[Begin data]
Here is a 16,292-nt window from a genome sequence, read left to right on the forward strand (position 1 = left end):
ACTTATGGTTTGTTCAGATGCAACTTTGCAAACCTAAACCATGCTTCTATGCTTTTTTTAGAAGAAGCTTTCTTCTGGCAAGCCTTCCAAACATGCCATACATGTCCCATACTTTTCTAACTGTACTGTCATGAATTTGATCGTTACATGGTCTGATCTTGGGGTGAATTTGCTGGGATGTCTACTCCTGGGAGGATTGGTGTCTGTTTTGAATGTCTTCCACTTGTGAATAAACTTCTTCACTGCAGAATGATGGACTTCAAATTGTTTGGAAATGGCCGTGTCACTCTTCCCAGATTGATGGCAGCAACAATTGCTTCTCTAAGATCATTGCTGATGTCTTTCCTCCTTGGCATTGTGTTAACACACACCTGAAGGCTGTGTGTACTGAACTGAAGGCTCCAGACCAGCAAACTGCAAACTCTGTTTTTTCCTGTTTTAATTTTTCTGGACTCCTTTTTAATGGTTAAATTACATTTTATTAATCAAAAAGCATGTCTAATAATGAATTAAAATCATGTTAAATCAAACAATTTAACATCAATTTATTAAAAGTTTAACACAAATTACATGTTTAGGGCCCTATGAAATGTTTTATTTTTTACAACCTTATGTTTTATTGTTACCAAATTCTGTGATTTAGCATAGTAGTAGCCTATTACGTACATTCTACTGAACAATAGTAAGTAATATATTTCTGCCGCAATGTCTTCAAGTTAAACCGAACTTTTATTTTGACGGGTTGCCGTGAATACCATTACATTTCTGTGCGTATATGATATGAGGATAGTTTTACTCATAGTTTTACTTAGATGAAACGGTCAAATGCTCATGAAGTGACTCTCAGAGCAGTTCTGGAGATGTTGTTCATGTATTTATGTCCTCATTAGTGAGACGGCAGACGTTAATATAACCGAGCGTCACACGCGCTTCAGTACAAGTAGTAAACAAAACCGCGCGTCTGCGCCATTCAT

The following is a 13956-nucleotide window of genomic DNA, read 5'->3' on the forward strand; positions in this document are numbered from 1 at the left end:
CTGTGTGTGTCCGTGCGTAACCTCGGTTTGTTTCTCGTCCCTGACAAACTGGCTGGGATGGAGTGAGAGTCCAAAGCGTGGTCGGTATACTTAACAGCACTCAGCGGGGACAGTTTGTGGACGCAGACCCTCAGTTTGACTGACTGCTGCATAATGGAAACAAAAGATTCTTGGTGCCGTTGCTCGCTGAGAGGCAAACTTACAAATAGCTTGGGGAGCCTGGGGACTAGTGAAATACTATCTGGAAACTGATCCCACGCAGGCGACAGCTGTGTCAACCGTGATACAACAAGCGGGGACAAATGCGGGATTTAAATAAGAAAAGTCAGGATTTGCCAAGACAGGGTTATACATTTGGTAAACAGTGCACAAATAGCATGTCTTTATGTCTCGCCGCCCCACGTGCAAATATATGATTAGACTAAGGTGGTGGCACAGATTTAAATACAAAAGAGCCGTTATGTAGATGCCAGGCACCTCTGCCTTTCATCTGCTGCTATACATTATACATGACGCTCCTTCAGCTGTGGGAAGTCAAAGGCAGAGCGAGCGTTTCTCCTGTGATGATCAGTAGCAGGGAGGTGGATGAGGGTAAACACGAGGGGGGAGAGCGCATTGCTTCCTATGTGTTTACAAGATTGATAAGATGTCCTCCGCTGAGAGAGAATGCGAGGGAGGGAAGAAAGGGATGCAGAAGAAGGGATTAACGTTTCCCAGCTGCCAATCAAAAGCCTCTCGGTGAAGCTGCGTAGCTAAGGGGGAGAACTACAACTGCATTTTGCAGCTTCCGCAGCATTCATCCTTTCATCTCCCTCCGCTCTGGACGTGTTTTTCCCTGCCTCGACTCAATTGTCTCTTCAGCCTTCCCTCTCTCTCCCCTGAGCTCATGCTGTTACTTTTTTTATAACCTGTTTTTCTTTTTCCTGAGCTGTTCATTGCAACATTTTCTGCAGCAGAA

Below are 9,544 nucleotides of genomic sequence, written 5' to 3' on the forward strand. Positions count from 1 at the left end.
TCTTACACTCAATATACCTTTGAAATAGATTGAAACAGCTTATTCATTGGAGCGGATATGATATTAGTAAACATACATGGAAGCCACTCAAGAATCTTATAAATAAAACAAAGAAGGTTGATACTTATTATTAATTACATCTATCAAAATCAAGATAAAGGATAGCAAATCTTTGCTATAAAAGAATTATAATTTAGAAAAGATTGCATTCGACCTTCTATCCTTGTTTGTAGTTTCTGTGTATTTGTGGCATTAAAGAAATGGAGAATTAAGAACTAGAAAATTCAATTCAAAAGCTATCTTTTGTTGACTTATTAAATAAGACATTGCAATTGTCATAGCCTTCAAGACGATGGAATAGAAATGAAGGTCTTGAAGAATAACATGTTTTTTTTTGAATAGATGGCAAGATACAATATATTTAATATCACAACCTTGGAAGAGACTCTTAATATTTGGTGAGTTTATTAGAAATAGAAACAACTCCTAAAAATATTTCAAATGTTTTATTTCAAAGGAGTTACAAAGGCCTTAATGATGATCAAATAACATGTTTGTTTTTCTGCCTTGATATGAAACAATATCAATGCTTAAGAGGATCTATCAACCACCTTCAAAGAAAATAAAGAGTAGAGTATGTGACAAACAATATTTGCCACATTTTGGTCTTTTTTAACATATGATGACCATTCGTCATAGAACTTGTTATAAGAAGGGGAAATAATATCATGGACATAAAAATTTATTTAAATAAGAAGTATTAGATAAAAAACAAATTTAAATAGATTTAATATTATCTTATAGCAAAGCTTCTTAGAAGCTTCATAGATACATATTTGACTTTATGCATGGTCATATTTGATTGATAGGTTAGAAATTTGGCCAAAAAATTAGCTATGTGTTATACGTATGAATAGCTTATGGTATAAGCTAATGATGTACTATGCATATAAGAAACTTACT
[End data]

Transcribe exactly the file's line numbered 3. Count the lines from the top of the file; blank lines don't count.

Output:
The following is a 13956-nucleotide window of genomic DNA, read 5'->3' on the forward strand; positions in this document are numbered from 1 at the left end: